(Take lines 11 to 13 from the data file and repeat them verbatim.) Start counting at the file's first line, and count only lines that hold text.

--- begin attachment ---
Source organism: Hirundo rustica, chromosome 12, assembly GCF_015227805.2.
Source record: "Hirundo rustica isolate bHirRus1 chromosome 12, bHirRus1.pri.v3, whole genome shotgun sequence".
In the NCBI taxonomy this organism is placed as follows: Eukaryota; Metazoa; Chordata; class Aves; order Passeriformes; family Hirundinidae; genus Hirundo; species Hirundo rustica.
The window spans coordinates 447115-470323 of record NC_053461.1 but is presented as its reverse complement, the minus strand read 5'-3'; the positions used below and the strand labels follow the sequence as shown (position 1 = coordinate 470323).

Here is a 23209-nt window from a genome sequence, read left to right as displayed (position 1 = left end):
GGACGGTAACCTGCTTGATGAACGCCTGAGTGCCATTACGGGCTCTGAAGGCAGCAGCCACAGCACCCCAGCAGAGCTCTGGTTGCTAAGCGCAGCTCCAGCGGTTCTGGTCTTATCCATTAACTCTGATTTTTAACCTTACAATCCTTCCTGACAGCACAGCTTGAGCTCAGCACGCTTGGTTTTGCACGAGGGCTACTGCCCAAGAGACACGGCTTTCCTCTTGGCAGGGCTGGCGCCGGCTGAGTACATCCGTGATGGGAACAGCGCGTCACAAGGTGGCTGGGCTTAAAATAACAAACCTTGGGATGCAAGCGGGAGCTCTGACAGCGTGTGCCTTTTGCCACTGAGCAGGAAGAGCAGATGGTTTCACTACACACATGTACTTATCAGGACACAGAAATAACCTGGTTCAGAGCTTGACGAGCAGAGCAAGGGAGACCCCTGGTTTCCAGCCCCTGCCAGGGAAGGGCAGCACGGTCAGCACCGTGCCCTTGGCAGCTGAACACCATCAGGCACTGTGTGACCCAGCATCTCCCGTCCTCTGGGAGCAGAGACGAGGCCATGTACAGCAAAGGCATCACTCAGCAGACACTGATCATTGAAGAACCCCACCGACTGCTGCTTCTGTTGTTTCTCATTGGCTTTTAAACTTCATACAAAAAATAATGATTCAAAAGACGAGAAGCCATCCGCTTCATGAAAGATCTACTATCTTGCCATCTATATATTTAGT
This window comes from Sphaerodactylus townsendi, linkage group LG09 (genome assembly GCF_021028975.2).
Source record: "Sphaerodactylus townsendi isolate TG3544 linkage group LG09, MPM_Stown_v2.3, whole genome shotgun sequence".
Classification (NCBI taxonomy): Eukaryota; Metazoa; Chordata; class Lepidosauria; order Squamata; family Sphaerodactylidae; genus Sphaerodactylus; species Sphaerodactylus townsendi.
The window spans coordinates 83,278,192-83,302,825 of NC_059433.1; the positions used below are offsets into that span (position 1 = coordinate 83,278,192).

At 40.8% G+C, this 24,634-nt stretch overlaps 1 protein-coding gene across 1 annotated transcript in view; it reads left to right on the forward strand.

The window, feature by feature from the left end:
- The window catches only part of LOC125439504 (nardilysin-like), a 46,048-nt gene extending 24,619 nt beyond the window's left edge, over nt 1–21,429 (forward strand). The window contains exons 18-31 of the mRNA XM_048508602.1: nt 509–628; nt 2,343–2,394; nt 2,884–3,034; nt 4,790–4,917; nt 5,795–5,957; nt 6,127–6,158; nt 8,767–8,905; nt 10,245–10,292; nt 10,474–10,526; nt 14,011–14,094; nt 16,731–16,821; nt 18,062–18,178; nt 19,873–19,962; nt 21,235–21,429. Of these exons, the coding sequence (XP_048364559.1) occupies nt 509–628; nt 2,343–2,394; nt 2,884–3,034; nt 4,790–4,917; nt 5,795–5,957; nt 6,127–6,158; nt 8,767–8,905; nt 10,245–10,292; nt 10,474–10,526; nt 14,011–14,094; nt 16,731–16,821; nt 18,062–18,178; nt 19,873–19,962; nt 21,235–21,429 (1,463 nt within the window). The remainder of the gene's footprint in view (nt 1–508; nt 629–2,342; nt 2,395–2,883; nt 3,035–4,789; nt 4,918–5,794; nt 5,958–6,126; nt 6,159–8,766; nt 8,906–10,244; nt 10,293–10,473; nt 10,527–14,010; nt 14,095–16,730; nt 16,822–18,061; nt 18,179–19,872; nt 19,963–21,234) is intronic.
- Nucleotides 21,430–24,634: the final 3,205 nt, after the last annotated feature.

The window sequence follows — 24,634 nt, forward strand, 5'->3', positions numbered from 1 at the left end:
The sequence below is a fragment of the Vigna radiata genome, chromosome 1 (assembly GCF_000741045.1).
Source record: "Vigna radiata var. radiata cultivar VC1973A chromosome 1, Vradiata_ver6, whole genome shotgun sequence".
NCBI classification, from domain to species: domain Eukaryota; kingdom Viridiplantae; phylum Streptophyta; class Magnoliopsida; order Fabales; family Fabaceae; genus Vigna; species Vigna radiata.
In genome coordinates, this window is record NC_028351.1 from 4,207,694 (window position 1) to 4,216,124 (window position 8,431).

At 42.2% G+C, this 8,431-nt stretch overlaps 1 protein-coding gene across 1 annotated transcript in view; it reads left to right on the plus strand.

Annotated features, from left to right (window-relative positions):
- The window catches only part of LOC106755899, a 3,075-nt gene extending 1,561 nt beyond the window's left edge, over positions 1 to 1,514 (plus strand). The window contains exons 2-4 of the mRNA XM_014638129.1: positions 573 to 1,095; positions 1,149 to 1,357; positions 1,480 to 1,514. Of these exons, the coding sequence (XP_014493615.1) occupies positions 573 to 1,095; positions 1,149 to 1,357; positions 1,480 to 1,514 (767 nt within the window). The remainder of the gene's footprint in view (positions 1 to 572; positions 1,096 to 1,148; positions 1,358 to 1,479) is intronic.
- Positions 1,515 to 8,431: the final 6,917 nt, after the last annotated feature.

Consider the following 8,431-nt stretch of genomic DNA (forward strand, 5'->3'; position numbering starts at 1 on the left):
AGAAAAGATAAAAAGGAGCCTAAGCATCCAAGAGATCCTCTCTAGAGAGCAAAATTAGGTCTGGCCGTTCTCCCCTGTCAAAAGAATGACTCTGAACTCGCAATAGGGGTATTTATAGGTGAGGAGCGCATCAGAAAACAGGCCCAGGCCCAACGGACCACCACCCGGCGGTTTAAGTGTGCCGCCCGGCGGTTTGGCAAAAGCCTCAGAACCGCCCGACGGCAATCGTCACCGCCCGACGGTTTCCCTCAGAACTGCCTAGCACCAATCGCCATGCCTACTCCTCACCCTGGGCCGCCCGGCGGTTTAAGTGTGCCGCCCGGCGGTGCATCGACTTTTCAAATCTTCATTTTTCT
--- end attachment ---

At 40.8% G+C, this 24,634-nt stretch overlaps 1 protein-coding gene across 1 annotated transcript in view; it reads left to right on the forward strand.

The window, feature by feature from the left end:
- The window catches only part of LOC125439504 (nardilysin-like), a 46,048-nt gene extending 24,619 nt beyond the window's left edge, over nt 1–21,429 (forward strand). The window contains exons 18-31 of the mRNA XM_048508602.1: nt 509–628; nt 2,343–2,394; nt 2,884–3,034; nt 4,790–4,917; nt 5,795–5,957; nt 6,127–6,158; nt 8,767–8,905; nt 10,245–10,292; nt 10,474–10,526; nt 14,011–14,094; nt 16,731–16,821; nt 18,062–18,178; nt 19,873–19,962; nt 21,235–21,429. Of these exons, the coding sequence (XP_048364559.1) occupies nt 509–628; nt 2,343–2,394; nt 2,884–3,034; nt 4,790–4,917; nt 5,795–5,957; nt 6,127–6,158; nt 8,767–8,905; nt 10,245–10,292; nt 10,474–10,526; nt 14,011–14,094; nt 16,731–16,821; nt 18,062–18,178; nt 19,873–19,962; nt 21,235–21,429 (1,463 nt within the window). The remainder of the gene's footprint in view (nt 1–508; nt 629–2,342; nt 2,395–2,883; nt 3,035–4,789; nt 4,918–5,794; nt 5,958–6,126; nt 6,159–8,766; nt 8,906–10,244; nt 10,293–10,473; nt 10,527–14,010; nt 14,095–16,730; nt 16,822–18,061; nt 18,179–19,872; nt 19,963–21,234) is intronic.